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UAB Med School Dean Explains Why Blacks Are Hit Harder By COVID-19

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UAB's Dr. Selwyn Vickers, MD, Senior Vice President, Medicine; Dean, School of Medicine in his office, 2018. (Provided)
By Barnett Wright
The Birmingham Times

COVID-19 can significantly kill more people than the flu; blacks and the poor tend to do much worse when infected with the coronavirus; and physicians and nurses are working in a frightening environment, said Selwyn M. Vickers, MD, senior vice president of medicine at UAB.

Vickers, who is also dean of the UAB School of Medicine, spoke during a livestreamed panel discussion hosted via Facebook Live by the Housing Authority of the Birmingham District (HABD) as well as in an interview with The Birmingham Times.

“At UAB, we have about 58-60 patients in the hospital who have been diagnosed with the coronavirus,” Vickers said on Monday. “At any given time, just short of 30 of them are on a breathing machine.”

During the panel discussion, Vickers said “[COVID-19] really has a significant ability to damage the lungs. It also has a significant ability to weaken the body once [a person] gets very sick and requires ventilation, which is a very invasive procedure and therefore increases the risk of dying.”

Blacks Tend to Do Worse

Blacks and the poor seem to suffer more, or do less well, with the virus, Vickers said.

In Alabama, African-Americans make up 37 percent of the confirmed cases of coronavirus, and represent 27 percent of the state’s population. Among deaths, 44 percent of the 39 Alabamians who’ve been verified to have died due to coronavirus were black, the same numbers as whites, according to the Alabama Department of Public Health.

Data released by the Louisiana Department of Health this week showed black people account for 70 percent of coronavirus deaths in the state, despite making up just 32 percent of the population.

In Michigan and Illinois, African Americans account for about a third of coronavirus cases and about 40 percent of deaths, even though that demographic only makes up 15 and 14 percent, respectively, of the states’ total populations.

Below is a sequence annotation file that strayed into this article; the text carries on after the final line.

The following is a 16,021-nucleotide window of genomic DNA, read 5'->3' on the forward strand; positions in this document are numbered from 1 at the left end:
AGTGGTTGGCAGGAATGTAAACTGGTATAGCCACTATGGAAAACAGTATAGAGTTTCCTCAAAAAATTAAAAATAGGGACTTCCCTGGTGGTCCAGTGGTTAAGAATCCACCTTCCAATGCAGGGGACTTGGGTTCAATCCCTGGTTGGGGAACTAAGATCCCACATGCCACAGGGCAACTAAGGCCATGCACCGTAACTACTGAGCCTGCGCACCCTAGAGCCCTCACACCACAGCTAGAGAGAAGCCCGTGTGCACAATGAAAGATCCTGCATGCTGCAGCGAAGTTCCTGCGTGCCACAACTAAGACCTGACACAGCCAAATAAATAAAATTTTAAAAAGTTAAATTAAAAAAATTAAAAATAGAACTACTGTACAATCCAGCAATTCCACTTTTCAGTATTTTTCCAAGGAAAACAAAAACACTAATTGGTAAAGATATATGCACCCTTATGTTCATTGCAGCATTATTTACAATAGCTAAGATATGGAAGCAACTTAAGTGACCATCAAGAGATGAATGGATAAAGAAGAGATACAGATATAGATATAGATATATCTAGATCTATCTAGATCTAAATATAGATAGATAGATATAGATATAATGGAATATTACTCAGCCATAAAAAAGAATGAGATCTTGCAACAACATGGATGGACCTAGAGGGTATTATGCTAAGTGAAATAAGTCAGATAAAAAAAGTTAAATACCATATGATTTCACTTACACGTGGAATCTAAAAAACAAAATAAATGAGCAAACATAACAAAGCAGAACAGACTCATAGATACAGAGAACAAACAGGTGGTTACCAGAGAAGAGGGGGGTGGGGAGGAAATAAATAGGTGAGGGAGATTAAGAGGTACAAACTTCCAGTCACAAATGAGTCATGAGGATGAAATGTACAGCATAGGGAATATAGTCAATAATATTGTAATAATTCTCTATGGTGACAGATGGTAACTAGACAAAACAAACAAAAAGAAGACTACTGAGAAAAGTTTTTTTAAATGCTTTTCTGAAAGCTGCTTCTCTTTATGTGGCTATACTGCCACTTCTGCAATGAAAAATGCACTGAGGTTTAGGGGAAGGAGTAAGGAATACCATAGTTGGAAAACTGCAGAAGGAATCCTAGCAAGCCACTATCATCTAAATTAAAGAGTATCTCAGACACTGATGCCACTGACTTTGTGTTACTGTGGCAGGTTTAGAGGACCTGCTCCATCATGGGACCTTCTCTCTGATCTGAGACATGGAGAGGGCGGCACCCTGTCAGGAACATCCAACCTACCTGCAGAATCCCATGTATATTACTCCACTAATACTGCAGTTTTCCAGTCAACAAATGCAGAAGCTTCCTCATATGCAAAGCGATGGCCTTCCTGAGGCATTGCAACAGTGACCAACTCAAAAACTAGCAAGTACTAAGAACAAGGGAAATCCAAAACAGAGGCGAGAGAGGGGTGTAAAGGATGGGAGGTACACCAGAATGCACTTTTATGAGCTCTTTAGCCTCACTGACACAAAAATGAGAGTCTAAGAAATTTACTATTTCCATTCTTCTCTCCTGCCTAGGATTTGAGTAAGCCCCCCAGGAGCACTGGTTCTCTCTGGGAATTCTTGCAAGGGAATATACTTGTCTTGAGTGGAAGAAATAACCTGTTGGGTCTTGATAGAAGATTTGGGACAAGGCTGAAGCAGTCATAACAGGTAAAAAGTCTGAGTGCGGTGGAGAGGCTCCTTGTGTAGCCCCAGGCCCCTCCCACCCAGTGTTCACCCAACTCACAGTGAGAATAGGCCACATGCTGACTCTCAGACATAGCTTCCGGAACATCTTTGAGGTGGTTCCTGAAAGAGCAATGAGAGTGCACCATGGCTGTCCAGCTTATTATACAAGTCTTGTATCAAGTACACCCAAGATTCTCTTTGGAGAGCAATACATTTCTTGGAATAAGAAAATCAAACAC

Vickers said, “There are reports now of data coming from areas of high density populations where African-Americans live – Chicago, Milwaukee, New Orleans – demonstrating that in these areas where there are x amount of African American citizens there is disproportionate number of them who have actually gotten infected. And that is becoming quite evident.”

“I will give you two firm examples,” he said during the recent online event. “Milwaukee and Detroit are probably the most prominent examples because these states count not only people who get the respiratory infection but also who they are and where they are from — they count whether they are African American, Latino, white, or something else.

“In Milwaukee, which is 26 percent African American, 50 percent of the COVID-19 cases happen to be among African Americans. The other astounding statistic: Even though another 50 percent of the people who are white or Latino who get it, of the 50 percent who are African American who get it, 80 percent of the people who die are black.”

Vickers added, “You can hypothesize that they have some of these chronic illnesses,” such as diabetes, hypertension, or heart issues. “You can worry that they don’t have access or don’t get to the hospital as early. There are probably multiple reasons. And in Michigan, where only 14 percent of the population is black, nearly 35 percent of the [COVID-19] cases are among blacks. More concerning, 40 percent of the deaths are among black people. Not only can we get it, but we tend to do much worse when we do get it.”

Frightening Environment

Doctors, nurses, and other medical staff are working in a critical environment, Vickers said.